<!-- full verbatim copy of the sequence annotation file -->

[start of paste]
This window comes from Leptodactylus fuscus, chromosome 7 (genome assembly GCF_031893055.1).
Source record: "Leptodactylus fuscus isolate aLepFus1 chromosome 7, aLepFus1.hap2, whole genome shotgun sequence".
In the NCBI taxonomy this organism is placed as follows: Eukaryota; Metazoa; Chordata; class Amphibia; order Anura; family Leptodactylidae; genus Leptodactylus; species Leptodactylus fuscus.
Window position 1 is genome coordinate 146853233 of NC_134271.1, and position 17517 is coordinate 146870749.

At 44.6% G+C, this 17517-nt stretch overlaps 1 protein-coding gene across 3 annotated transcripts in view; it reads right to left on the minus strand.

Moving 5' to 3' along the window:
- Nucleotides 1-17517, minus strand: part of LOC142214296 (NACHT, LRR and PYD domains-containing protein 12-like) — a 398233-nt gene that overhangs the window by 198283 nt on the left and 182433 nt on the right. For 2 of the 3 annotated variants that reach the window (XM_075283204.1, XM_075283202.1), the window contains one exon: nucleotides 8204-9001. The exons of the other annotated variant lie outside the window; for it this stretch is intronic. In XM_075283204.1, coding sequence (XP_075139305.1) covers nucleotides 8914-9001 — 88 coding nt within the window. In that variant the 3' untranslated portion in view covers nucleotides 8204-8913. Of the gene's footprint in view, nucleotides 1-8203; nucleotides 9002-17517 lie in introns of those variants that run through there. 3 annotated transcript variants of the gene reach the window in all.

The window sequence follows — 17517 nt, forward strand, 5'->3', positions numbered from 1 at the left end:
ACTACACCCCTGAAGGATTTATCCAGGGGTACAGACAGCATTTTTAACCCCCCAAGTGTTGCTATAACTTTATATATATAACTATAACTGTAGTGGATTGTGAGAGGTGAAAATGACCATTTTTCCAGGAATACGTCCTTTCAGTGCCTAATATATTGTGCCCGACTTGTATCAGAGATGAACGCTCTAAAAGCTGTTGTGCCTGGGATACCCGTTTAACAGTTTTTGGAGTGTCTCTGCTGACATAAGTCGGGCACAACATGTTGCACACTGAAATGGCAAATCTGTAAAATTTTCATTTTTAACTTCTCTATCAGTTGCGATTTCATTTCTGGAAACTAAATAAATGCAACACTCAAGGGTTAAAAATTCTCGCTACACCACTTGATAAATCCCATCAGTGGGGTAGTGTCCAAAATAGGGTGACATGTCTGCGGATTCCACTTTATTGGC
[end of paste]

This window comes from Leptodactylus fuscus, chromosome 7 (genome assembly GCF_031893055.1).
Source record: "Leptodactylus fuscus isolate aLepFus1 chromosome 7, aLepFus1.hap2, whole genome shotgun sequence".
In the NCBI taxonomy this organism is placed as follows: Eukaryota; Metazoa; Chordata; class Amphibia; order Anura; family Leptodactylidae; genus Leptodactylus; species Leptodactylus fuscus.
Window position 1 is genome coordinate 146853233 of NC_134271.1, and position 17517 is coordinate 146870749.

At 44.6% G+C, this 17517-nt stretch overlaps 1 protein-coding gene across 3 annotated transcripts in view; it reads right to left on the minus strand.

Moving 5' to 3' along the window:
- Nucleotides 1-17517, minus strand: part of LOC142214296 (NACHT, LRR and PYD domains-containing protein 12-like) — a 398233-nt gene that overhangs the window by 198283 nt on the left and 182433 nt on the right. For 2 of the 3 annotated variants that reach the window (XM_075283204.1, XM_075283202.1), the window contains one exon: nucleotides 8204-9001. The exons of the other annotated variant lie outside the window; for it this stretch is intronic. In XM_075283204.1, coding sequence (XP_075139305.1) covers nucleotides 8914-9001 — 88 coding nt within the window. In that variant the 3' untranslated portion in view covers nucleotides 8204-8913. Of the gene's footprint in view, nucleotides 1-8203; nucleotides 9002-17517 lie in introns of those variants that run through there. 3 annotated transcript variants of the gene reach the window in all.

The window sequence follows — 17517 nt, forward strand, 5'->3', positions numbered from 1 at the left end:
ACTACACCCCTGAAGGATTTATCCAGGGGTACAGACAGCATTTTTAACCCCCCAAGTGTTGCTATAACTTTATATATATAACTATAACTGTAGTGGATTGTGAGAGGTGAAAATGACCATTTTTCCAGGAATACGTCCTTTCAGTGCCTAATATATTGTGCCCGACTTGTATCAGAGATGAACGCTCTAAAAGCTGTTGTGCCTGGGATACCCGTTTAACAGTTTTTGGAGTGTCTCTGCTGACATAAGTCGGGCACAACATGTTGCACACTGAAATGGCAAATCTGTAAAATTTTCATTTTTAACTTCTCTATCAGTTGCGATTTCATTTCTGGAAACTAAATAAATGCAACACTCAAGGGTTAAAAATTCTCGCTACACCACTTGATAAATCCCATCAGTGGGGTAGTGTCCAAAATAGGGTGACATGTCTGCGGATTCCACTTTATTGGC